Belmont Behavioral Health (BBH) is the largest and most innvoative behavioral health system in the region, offering an integrated network of behavioral health services for children, adolescents, adults and older adults. BBH spans the full continuum of care by providing emergency, crisis intervention, outpatient, intensive outpatient, partial hospital, inpatient and long-term independent living services and programs in locations throughout Philadelphia.
BBH is known for the quality of all of its programs, especially some of its highly specialized programs including eating disorders and mood disorders treatment; a broad range of geriatric services, including treatment of older adults with dual diagnosis of substance abuse with a psychiatric diagnosis such as depression; Electroconvulsive Therapy (ECT), a treatment for severe, medication-resistant depression; and specialized outpatient treatment services for those with borderline personality disorder. With a strong commitment to education, BBH plays a vital role in training psychiatrists, psychologists, social workers, nurses, pharmacists, and others.
The largest of the three major campuses is at Belmont Center for Comprehensive Treatment, a freestanding 147-bed hospital, offering a full array of inpatient and outpatient services for children, adolescents, adults and older adults.
Sometimes, even when all the factors needed for a nurturing educational environment are there - dynamic teachers, challenging curricula, caring parents - an unexpected crisis, sudden trauma or ongoing pressures can change a student's behavior, putting his or her education at risk. With so much at stake, Einstein's Belmont Behavioral Health School-Based Programs are critically important for struggling students who need extra support to achieve their fullest potential.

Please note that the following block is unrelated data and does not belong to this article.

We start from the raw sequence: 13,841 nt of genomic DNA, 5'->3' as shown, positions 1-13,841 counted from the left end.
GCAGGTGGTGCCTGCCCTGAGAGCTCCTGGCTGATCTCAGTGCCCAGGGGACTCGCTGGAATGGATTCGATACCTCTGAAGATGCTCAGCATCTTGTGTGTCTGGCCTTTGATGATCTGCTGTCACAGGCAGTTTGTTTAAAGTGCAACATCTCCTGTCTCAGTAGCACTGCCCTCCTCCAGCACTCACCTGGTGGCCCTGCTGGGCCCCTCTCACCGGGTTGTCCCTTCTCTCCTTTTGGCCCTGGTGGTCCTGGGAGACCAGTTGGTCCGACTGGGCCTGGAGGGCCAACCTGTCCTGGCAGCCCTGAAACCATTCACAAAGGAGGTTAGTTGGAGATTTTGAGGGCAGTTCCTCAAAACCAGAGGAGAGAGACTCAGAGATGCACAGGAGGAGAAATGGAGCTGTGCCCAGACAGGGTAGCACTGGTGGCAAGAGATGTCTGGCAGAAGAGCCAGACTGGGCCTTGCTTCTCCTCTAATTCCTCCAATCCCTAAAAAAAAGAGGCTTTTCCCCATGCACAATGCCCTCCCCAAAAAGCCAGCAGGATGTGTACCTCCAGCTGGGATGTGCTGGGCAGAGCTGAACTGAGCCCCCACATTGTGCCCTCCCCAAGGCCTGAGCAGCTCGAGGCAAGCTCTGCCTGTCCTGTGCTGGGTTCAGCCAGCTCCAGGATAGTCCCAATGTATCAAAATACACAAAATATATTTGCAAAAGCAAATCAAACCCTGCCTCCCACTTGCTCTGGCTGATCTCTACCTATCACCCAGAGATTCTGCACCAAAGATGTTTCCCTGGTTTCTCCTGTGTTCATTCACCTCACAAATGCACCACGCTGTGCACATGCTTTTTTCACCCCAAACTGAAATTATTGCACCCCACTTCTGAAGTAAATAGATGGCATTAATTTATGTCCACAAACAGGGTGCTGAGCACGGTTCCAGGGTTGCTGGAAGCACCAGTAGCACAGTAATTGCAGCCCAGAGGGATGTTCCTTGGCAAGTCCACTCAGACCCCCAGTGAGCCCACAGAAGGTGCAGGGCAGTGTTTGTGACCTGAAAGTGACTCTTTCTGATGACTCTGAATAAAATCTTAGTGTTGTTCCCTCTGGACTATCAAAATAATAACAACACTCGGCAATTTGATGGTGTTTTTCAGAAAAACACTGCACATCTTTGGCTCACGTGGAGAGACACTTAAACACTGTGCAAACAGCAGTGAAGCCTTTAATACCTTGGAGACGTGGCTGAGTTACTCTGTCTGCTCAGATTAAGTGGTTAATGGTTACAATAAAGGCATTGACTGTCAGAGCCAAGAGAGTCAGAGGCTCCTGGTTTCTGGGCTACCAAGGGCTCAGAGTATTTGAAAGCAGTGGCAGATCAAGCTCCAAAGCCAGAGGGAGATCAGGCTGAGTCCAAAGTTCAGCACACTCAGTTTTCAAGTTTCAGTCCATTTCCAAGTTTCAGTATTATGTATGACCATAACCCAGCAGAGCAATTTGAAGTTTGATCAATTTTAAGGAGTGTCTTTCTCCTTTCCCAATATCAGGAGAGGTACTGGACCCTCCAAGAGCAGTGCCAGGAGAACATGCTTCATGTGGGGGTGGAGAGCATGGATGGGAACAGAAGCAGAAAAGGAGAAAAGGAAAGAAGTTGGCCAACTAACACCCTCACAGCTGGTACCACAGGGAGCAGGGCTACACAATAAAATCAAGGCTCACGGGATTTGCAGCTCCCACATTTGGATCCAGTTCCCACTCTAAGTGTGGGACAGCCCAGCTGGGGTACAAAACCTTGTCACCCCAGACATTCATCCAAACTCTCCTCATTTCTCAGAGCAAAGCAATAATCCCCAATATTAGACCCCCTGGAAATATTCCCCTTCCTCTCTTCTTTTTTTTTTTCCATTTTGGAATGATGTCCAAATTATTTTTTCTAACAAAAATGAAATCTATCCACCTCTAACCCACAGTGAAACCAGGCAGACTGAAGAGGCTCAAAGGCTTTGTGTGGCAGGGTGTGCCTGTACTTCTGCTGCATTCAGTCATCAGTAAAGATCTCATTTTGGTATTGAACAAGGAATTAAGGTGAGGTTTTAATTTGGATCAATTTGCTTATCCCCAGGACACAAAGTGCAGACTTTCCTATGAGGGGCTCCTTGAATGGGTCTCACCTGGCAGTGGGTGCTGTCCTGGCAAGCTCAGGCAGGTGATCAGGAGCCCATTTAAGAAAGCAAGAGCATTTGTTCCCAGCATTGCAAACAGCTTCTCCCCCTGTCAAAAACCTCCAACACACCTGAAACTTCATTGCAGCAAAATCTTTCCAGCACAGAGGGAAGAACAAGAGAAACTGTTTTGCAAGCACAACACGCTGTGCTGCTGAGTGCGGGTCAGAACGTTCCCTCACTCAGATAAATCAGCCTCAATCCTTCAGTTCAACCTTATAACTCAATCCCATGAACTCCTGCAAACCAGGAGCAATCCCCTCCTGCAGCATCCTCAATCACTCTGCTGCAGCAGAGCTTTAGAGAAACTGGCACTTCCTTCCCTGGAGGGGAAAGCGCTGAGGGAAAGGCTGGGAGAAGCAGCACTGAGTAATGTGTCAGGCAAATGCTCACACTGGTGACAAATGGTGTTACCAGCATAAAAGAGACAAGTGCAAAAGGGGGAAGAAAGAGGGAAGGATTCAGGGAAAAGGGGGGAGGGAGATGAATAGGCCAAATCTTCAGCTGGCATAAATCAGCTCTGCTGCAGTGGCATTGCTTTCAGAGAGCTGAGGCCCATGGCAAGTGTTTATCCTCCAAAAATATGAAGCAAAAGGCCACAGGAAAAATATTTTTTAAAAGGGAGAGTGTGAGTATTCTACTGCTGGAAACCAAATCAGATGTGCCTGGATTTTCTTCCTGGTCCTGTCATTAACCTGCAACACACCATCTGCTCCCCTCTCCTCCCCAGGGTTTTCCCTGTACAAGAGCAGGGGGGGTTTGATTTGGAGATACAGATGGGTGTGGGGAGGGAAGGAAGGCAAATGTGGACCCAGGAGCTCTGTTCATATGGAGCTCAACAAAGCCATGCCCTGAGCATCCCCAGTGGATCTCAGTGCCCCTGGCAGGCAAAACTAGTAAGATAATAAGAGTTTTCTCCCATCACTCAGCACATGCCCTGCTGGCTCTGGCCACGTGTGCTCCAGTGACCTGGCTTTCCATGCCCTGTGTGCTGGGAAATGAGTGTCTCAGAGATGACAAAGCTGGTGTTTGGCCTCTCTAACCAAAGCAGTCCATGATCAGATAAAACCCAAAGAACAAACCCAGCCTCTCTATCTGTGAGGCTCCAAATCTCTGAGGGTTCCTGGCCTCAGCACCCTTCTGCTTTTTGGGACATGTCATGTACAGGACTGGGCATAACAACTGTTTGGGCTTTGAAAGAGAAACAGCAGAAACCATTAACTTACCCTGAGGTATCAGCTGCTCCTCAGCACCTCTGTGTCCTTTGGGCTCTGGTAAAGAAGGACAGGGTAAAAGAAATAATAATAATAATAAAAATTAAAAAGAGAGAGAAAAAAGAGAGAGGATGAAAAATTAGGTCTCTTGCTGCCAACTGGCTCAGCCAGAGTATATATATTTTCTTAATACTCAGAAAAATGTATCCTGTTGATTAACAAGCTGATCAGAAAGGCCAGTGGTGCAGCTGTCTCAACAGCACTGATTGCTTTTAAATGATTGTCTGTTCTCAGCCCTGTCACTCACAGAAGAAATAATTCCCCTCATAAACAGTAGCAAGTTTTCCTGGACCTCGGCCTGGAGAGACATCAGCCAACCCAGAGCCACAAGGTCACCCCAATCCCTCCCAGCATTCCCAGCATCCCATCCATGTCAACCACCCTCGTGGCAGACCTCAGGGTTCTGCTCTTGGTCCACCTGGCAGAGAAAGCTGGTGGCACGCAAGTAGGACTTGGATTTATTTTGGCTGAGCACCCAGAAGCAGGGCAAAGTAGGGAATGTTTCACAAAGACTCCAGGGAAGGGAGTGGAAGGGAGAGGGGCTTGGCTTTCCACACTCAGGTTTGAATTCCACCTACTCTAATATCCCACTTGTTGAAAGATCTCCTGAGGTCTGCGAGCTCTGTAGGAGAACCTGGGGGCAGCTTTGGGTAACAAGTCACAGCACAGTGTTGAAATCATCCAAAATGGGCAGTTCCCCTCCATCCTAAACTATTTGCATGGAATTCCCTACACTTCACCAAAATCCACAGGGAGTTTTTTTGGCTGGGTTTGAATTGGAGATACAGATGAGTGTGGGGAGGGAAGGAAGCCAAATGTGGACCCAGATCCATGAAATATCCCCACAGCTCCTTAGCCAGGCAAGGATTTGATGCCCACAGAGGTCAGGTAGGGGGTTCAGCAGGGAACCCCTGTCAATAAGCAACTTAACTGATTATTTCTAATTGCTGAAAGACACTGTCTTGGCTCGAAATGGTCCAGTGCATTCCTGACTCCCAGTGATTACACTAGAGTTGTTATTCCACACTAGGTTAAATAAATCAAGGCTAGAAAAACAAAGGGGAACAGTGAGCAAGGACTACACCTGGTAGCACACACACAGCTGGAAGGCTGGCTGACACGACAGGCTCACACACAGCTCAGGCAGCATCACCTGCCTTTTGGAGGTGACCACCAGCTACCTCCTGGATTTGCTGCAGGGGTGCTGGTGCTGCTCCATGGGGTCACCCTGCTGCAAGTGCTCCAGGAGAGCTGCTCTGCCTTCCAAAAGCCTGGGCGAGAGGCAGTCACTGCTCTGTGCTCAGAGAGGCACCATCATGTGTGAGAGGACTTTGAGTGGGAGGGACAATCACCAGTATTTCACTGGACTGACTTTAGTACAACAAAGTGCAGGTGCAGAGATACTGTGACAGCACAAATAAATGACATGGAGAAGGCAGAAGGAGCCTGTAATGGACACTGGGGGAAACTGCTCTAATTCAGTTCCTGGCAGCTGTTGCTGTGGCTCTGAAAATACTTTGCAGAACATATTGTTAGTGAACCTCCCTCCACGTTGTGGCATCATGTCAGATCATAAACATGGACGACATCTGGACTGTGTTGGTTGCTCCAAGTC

"So many students today have to cope with problems far beyond what they can handle," says Dr. Jilla Carpey, Director, School-Based Social Services (SBSS."When that happens, it can cause social and behavioral changes that threaten their ability and even their interest in learning. Our goal is to get to the root of the problem and connect them with the resources they need to help them get back on track."
According to the Surgeon General's Report on Behavioral Health, it is estimated that one in five children will experience a significant behavioral health problem during his or her school age years. However, it is also estimated that 70% of children who need behavioral healthcare, do not receive it. Behavioral health does not just mean having an illness, according to the National Mental Health and Education Center, it means having the skills and abilities necessary to handle challenges in life. Behavioral health advocates have emphasized that behavioral health is just as important as physical health in its impact on development and learning.
Through a competitive grant from the School District of Philadelphia, the School-Based Social Services program places 11 clinicians from Belmont Behvioral Health (BBH) in 28 schools throughout lower Northeast Philadelphia. The School-Based Social Services program is the most recent program BBH has developed for the School District.